Melbourne’s western region is now one of Australia’s fastest growing, most culturally diverse areas. Its population has doubled to more than 800,000 since the early 1990s. The hospital’s focus on medical research has grown too, responding to the region’s unprecedented population growth and its high rates of cancer, heart disease, stroke, diabetes and other illnesses.
More of its surgeons and surgical registrars are becoming involved in investigating the diseases that afflict their patients. Under the leadership of Professor Steven Chan, the hospital’s Professor of Surgery, a registrars research program was established about eight years ago. Surgical trainees in the program investigate a clinical problem and conduct research to try to solve it.
Registrars are expected to write a research paper and then present their findings at the hospital’s annual research week. The program has become increasingly popular among trainees.
The Kendall Francis Prize, named in honour of Kendall Francis, one of the hospital’s longest serving and most highly regarded surgeons, is awarded to the trainee who presents the best research paper.
Dr Arlene Wake, Western Health’s Director of Community Integration and Service Planning, was involved in naming the Kendall Francis prize. She said the award and the rising number of trainees and surgeons involved in research had enhanced the academic profile of surgery within and beyond the hospital.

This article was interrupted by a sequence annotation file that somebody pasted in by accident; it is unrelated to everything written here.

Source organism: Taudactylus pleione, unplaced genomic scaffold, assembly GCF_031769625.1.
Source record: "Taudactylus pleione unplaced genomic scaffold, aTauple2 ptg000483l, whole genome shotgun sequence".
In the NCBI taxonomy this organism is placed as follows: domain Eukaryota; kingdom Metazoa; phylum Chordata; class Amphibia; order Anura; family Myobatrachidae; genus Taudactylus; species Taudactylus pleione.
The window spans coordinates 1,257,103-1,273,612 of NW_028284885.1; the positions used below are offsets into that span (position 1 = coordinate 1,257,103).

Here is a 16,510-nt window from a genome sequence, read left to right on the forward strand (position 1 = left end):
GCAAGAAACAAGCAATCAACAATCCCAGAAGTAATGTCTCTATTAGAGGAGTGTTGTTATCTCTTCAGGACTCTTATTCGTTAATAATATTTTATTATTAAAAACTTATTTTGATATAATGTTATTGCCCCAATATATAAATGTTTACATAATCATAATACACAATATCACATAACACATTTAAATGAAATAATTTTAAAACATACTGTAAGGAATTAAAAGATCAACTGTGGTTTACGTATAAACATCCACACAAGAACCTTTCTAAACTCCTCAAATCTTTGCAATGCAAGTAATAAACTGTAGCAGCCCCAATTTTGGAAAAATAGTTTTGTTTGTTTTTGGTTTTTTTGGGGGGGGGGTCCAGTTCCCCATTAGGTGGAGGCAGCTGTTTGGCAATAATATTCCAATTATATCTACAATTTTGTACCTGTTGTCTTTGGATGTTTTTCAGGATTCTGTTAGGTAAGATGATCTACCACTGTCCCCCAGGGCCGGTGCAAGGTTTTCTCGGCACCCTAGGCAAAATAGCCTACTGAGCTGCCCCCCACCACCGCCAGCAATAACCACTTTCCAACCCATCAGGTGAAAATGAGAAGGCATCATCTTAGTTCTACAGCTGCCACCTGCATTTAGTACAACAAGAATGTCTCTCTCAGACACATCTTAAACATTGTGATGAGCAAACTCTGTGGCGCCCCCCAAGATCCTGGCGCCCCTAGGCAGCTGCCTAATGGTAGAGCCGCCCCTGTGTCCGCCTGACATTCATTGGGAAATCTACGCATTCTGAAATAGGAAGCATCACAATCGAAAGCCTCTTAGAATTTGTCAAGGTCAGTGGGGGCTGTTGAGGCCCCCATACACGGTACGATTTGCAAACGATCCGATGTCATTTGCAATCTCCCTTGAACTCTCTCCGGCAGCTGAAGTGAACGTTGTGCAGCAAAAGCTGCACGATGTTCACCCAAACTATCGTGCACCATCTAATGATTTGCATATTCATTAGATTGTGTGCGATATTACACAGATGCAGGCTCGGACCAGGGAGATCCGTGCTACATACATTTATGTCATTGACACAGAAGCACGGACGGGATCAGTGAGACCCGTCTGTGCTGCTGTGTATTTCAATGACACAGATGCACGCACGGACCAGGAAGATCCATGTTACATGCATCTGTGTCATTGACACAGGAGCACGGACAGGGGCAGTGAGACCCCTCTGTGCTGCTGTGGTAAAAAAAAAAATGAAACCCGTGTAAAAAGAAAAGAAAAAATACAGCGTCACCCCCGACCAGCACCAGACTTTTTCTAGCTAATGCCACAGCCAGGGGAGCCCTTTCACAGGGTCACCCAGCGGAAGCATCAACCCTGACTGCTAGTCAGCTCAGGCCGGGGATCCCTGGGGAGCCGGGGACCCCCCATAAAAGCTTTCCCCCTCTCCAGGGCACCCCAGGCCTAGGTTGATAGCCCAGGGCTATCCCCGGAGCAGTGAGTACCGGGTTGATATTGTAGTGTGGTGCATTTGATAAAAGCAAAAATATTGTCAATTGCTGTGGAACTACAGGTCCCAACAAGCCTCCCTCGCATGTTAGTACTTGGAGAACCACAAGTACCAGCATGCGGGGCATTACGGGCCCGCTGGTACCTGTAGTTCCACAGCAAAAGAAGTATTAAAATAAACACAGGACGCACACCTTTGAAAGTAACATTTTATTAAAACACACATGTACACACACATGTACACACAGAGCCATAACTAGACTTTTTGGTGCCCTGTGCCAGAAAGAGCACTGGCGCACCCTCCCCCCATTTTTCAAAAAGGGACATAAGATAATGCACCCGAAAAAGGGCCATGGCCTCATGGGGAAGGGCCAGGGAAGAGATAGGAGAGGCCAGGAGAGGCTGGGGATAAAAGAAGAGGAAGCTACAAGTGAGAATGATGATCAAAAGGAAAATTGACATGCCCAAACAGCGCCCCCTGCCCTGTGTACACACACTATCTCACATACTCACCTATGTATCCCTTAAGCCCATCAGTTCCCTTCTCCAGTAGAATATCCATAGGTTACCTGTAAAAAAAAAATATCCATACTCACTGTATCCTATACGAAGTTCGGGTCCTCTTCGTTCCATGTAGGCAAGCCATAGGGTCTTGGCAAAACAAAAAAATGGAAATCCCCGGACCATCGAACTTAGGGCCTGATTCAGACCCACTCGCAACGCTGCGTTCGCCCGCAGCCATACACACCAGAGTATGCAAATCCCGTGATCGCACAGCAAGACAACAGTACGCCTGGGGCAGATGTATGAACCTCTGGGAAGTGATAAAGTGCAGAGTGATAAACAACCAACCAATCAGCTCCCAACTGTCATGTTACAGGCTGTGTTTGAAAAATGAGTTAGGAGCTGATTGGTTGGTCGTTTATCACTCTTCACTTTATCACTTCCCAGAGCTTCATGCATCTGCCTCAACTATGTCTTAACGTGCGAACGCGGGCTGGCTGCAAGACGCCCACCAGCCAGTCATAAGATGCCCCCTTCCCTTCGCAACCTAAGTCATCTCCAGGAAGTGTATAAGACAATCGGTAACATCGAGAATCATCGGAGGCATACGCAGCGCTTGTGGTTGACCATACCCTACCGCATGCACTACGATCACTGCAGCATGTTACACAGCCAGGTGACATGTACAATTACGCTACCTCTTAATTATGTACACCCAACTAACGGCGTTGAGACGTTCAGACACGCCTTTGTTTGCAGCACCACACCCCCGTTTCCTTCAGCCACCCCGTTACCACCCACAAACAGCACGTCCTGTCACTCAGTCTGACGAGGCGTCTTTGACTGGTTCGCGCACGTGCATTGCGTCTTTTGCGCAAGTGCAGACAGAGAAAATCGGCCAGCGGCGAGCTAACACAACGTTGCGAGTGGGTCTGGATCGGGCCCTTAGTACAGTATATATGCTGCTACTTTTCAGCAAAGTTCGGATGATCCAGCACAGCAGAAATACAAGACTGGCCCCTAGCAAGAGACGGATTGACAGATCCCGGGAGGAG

“Research is something that you might think physicians spend more of their time dwelling on than surgeons, so the prize has added another element to the depth of surgery and the way it’s considered at the hospital,” she said.
“Getting good patient outcomes is a bit like having a three-legged stool. You need research and evaluation, the training leg and the leg that involves delivery of care to patients. It’s hard to have delivery of care to patients without the other two legs of the stool. Patient care is so much stronger if you can have all three of these elements in your own organisation.”
The orthopaedics unit is one of the surgical specialties increasing its research capacity. In 2015 its surgeons and medical staff were involved in more than 30 research projects. The unit has three research staff, compared with none five years ago.
At a national orthopaedics conference in 2014, the unit’s medical staff presented 14 research papers at the conference podium – an unprecedented number for Western Health.
“To go from a hospital that hardly did any research and wasn’t known for its academia, to one that’s now known for its academia and medical research has required a group effort,” said Mr Phong Tran, head of the hospital’s orthopaedic unit.
“Chris Haw, as the former head of our unit, created the foundation for what we’ve achieved with great consultants on staff. We’ve built on that, with more of an academic and research base and more quality assurance for patients.”
The unit’s emphasis on research and evaluation has led to impressive patient results recorded in the National Joint Registry, an internationally-renowned data base that monitors the lifetime outcomes of patient hip and knee replacement operations performed in Australia’s hospitals. The registry records the results of individual surgeons and hospitals.